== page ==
- Build a Pro-Compliance Culture
A key ingredient of successful militaries is a culture that promotes the right behaviour. This is a lesson we can all learn from.
Building a culture of compliance within your organisation helps to ensure that all employees understand the importance of compliance and are committed to maintaining it. A culture of compliance requires not only effective policies and procedures but also leadership support and a commitment to ethical behaviour. When all employees are committed to compliance, it becomes an integral part of the organisational culture.
One way to build a culture of compliance is to provide regular training and education to employees. This can include training on relevant laws and regulations, as well as company policies and procedures. By providing ongoing education, employees are better equipped to identify potential compliance issues and take appropriate action. Additionally, training can help to reinforce the importance of compliance and the role that each employee plays in maintaining it.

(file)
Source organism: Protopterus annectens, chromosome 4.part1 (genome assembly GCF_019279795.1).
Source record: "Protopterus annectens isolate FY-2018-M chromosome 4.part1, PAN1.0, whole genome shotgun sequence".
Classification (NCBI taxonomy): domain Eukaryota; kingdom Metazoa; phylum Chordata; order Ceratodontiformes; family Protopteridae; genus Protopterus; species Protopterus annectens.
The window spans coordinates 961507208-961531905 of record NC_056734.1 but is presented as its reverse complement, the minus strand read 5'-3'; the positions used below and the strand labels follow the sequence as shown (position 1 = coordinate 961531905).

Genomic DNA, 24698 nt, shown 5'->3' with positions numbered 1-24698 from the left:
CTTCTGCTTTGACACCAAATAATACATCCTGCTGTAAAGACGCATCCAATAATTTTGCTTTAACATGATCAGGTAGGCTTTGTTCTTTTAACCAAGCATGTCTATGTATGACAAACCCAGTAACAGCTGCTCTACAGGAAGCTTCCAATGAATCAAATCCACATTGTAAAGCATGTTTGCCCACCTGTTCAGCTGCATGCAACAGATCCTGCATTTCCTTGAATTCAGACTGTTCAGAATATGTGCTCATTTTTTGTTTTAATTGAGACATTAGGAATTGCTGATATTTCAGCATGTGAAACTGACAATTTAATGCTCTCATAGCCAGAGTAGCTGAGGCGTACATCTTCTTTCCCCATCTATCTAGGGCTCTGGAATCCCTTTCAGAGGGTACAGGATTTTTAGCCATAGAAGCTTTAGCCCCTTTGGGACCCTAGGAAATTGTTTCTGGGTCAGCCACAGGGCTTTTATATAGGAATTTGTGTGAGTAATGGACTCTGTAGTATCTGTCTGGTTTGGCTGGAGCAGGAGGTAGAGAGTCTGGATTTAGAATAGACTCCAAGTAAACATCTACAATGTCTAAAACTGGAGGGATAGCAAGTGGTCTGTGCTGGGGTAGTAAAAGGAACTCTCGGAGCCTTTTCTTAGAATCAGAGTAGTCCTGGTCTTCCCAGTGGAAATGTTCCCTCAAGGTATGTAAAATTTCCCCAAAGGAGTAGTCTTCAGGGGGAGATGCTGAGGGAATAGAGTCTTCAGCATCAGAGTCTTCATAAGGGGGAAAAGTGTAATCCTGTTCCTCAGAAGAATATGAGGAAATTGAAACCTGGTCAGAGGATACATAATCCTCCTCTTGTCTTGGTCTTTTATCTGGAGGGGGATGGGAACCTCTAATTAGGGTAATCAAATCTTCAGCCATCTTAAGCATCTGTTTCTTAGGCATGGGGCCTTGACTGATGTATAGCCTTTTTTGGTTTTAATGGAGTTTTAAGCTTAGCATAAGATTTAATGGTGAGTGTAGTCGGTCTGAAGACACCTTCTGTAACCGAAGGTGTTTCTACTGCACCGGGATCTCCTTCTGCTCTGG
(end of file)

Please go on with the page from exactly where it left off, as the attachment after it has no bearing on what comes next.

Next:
- Measure and Analyse Results
As is common in successful militaries, every strategy and tactic is rigorously assessed to see if it’s delivering the results desired.
Measuring the effectiveness of your compliance program is essential to ensure that it remains effective and relevant. The effectiveness of a compliance program can be measured by assessing compliance metrics such as the number of non-compliance incidents, employee training scores, and audit results. Regular measurement of these metrics can help your business identify gaps in the system and adjust the compliance program as described in point 2, to ensure it remains effective in solving your problems.
By following these seven key milestones, your organisation will find itself better prepared against the myriad of risks that threaten compliance.
And ultimately, it’ll enjoy better results across the board, including improved reputation, customer uptake, retention and trust.